“Growth rates refer to the percentage change of a specific variable within a specific time period and given a certain context. For investors, growth rates typically represent the compounded annualized rate of growth of a company’s revenues, earnings, dividends or even macro concepts such as gross domestic product (GDP) and retail sales.”
One way to determine the value of a business is to use the formula
for the present value of perpetual annuity: Present Value of Ordinary Perpetuity = Constant annual return/Discount rate
This formula can be slightly modified to include a growth in annual returns: Firm Value = Initial Annual Return/(Discount Rate − Growth Rate of Initial Return)
In simple terms, a growth rate is a measure of how fast a company is growing, not growing, or achieving its goals. It is the essential indicator
of any kind of business (it could be even a non-profit organization or a
ministry) well-being. The only reason a company would be discouraged from calculating this rate is if they are happy with the status quo or just don’t care anymore.
A growth rate can report you if business is slowing down before you get into the red. If a growth rate starts decreasing, you know that even though you may be growing, you are slowing down for some reason.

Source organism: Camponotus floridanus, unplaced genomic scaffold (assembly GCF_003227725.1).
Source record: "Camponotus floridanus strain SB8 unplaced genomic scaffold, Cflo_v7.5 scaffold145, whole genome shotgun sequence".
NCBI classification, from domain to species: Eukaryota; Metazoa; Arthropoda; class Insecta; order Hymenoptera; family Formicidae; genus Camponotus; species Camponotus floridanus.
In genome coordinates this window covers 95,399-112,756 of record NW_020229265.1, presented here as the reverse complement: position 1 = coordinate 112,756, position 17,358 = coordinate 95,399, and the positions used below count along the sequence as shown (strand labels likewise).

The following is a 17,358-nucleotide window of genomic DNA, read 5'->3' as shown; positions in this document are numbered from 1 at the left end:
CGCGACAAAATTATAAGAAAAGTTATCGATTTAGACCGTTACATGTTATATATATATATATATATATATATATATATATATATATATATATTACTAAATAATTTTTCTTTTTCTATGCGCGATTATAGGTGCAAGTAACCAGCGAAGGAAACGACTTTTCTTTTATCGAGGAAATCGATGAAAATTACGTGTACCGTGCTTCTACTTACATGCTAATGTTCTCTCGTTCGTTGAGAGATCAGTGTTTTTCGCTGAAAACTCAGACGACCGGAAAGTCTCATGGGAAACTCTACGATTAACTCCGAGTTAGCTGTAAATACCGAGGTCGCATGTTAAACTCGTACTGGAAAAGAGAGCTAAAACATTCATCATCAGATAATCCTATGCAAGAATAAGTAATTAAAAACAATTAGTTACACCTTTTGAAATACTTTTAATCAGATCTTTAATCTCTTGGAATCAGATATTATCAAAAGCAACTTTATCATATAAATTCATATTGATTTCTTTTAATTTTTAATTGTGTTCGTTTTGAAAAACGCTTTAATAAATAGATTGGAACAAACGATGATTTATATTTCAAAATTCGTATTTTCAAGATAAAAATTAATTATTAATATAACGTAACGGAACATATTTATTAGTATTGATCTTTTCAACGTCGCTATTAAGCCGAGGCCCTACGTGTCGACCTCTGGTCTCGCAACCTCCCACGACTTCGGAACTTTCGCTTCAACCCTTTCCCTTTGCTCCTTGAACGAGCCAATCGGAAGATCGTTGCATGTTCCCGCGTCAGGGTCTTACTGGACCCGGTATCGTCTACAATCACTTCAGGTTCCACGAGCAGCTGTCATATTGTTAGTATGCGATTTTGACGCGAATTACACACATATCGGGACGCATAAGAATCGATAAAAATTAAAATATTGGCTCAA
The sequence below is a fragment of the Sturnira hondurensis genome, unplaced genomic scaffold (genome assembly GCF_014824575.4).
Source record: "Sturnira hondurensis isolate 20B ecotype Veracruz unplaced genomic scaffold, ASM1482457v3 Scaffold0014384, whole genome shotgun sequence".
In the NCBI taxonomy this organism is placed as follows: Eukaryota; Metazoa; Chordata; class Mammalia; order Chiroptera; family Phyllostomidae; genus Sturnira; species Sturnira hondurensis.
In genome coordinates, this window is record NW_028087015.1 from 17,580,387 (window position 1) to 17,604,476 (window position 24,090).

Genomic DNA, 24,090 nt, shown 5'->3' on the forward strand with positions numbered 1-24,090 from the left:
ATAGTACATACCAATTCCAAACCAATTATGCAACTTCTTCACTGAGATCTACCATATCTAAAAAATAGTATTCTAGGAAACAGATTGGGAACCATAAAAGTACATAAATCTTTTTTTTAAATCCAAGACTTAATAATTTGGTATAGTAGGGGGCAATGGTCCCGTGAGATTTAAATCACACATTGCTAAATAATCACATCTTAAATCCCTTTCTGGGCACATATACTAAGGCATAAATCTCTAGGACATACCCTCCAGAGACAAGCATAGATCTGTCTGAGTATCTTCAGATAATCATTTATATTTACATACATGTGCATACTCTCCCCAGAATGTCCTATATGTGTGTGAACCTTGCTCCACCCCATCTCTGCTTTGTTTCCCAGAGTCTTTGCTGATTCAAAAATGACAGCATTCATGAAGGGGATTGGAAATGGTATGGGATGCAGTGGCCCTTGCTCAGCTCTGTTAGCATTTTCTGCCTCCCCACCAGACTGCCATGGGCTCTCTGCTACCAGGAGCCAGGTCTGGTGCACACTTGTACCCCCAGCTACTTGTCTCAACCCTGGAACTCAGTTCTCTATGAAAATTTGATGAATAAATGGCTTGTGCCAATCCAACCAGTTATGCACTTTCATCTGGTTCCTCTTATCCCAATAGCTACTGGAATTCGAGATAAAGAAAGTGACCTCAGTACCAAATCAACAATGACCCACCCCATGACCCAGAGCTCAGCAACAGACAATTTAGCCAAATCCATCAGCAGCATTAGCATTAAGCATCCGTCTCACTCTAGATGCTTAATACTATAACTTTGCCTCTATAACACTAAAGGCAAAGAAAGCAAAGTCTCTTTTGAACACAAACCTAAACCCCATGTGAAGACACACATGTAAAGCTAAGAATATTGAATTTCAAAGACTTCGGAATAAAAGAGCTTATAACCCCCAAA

«In short, the key to value is profitability. If you’ve got it, flaunt it. If you haven’t got it, try to get it. If you can’t get it, get out.
“Growth trumps all.
- First, growth yields greater returns. High-growth companies offer a return to shareholders five times greater than medium-growth companies do.
- Second, growth predicts long-term success. “Supergrowers”—companies whose growth was greater than 60 percent when they reached $100 million in revenues—were eight times more likely to reach $1 billion in revenues than those growing less than 20 percent.
- Additionally, growth matters more than margin or cost structure. Increases in revenue growth rates drive twice as much market-capitalization gain as margin improvements for companies with less than $4 billion in revenues.”
effects that will “demolish” the company and destroy long-term value.
Fintech is growing like crazy all over the world and among the vast majority of industries. It could grow even faster but in that case, it would be difficult
to optimize. It is important to get things right.
First, elaborate the product, and then get a license in order to become a legal player in the market and finally offer your product to potential consumers.
In case of Fintech, lending business smart approach is the unique
way to survive and outperform the market. A company can get thousands of clients but you want to make sure most of the money you are lending actually comes back. We have already experienced Lehman Brother’s crack in 2008 and, hopefully, learned something from it: make sure that borrower returns funds on time.